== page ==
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Excess Sensitivity and Asymmetries in Consumption: An Empirical Investigation

  • Garcia, R.
  • Lusardi, A.
  • Ng, S.

Most empirical studies on liquidity constraints classify a consumer as being constrained on the basis of a single indicator such as the asset to income ratio. In this analysis, the authors model the probability that a consumer faces liquidity constraints as a function of multiple social and economic factors. This probability function is estimated simultaneously with the degree of excess sensitivity of consumption to income in a switching regressions framework. The switching regressions apply optimal weights to the densities for the Euler equations in the two states and are less susceptible to sample misclassification. Our results based on data from the CEX confirm that liquidity constrained consumers are excessively sensitive to variables already known to economic agents. However, there is also evidence that the unconstrained consumers exhibit behavior that is inconsistent with the theoretical predictions. Further analysis suggests that such behavior could be explained by time non-separable preferences. Copyright 1997 by Ohio State University Press.

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Paper provided by Centre interuniversitaire de recherche en économie quantitative, CIREQ in its series Cahiers de recherche with number 9511.

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Length: 23 pages
Date of creation: 1995
Date of revision:
Handle: RePEc:mtl:montec:9511
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  1. Eberly, J.C., 1990. "Adjustment of Consumers'durables Stocks: Evidence from Automobile Purchases," Weiss Center Working Papers 22-91, Wharton School - Weiss Center for International Financial Research.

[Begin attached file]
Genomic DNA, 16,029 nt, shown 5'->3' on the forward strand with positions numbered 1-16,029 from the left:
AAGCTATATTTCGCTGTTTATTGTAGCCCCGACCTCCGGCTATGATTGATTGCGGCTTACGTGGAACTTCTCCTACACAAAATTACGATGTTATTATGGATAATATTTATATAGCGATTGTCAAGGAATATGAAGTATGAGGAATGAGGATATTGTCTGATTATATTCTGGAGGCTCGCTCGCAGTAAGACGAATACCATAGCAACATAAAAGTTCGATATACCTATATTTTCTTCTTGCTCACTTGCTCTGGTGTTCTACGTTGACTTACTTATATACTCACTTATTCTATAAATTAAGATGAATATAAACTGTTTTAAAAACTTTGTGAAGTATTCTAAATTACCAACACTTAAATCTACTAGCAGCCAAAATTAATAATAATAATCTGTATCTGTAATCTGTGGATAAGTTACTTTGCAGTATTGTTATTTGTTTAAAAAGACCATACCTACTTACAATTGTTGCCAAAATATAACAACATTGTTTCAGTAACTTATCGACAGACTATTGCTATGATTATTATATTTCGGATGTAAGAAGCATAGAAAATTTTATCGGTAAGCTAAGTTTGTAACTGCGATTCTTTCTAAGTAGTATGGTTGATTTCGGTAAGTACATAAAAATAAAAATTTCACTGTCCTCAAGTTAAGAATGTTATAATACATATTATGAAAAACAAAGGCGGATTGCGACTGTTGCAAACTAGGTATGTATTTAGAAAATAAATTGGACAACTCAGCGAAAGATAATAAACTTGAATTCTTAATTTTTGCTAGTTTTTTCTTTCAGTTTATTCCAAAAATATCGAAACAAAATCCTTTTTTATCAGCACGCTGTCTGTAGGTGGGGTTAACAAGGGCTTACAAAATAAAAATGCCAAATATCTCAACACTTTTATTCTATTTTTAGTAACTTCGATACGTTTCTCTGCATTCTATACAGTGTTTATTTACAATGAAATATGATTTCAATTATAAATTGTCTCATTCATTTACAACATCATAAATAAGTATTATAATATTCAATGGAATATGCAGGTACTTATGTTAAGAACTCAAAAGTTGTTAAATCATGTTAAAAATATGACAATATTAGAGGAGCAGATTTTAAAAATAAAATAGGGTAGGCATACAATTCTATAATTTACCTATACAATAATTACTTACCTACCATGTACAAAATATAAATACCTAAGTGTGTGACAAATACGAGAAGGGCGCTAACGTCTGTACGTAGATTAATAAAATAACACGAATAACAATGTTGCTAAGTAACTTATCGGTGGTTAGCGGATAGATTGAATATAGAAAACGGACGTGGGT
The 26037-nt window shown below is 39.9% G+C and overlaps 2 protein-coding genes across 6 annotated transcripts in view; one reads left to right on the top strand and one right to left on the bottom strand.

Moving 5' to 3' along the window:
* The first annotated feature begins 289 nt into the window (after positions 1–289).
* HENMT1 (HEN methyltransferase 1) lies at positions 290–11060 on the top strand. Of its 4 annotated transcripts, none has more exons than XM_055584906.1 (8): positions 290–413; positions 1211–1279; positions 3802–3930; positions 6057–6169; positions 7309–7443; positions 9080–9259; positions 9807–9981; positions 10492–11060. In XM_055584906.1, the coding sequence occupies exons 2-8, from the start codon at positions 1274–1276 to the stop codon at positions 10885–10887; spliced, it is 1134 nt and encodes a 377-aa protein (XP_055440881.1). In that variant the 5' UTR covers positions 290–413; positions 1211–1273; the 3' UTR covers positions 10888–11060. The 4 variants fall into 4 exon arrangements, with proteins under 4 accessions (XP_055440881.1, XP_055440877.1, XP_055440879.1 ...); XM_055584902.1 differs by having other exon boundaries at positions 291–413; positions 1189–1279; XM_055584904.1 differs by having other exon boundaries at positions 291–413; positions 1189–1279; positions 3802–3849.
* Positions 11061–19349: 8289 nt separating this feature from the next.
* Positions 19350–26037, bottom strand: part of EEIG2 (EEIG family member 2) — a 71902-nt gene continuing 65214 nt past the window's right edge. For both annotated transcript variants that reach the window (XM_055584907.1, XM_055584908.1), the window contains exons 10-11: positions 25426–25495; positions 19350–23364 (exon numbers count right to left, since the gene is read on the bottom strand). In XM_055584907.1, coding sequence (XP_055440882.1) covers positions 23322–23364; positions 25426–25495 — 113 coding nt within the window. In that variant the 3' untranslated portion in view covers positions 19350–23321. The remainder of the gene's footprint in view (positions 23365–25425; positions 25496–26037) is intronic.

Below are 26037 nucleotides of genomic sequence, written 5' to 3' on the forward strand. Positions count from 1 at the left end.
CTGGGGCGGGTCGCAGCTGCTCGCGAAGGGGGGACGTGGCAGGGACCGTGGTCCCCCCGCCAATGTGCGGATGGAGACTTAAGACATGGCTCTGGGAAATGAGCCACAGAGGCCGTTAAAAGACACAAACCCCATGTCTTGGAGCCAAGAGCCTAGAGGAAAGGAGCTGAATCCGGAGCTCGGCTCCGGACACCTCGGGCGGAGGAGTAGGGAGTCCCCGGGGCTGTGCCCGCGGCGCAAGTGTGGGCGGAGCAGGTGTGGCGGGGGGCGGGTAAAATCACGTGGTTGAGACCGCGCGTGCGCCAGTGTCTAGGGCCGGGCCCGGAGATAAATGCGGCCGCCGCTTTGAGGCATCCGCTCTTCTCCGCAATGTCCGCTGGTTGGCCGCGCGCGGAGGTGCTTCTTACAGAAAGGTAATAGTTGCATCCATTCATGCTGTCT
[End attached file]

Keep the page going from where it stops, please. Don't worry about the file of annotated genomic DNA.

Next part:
2. Orazio P. Attanasio & Martin Browning, 1993. "Consumption over the Life Cycle and over the Business Cycle," NBER Working Papers 4453, National Bureau of Economic Research, Inc.
  3. Orazio P. Attanasio, 1994. "The Intertemporal Allocation of Consumption: Theory and Evidence," NBER Working Papers 4811, National Bureau of Economic Research, Inc.
  4. A. Abel, 2010. "Asset prices under habit formation and catching up with the Jones," Levine's Working Paper Archive 1395, David K. Levine.
  5. David Bowman, Debby Minehart, and Matthew Rabin., 1993. "Loss Aversion in a Savings Model," Economics Working Papers 93-212, University of California at Berkeley.
  6. Joseph G. Altonji & Aloysius Siow, 1986. "Testing the Response of Consumption to Income Changes with (Noisy) PanelData," NBER Working Papers 2012, National Bureau of Economic Research, Inc.
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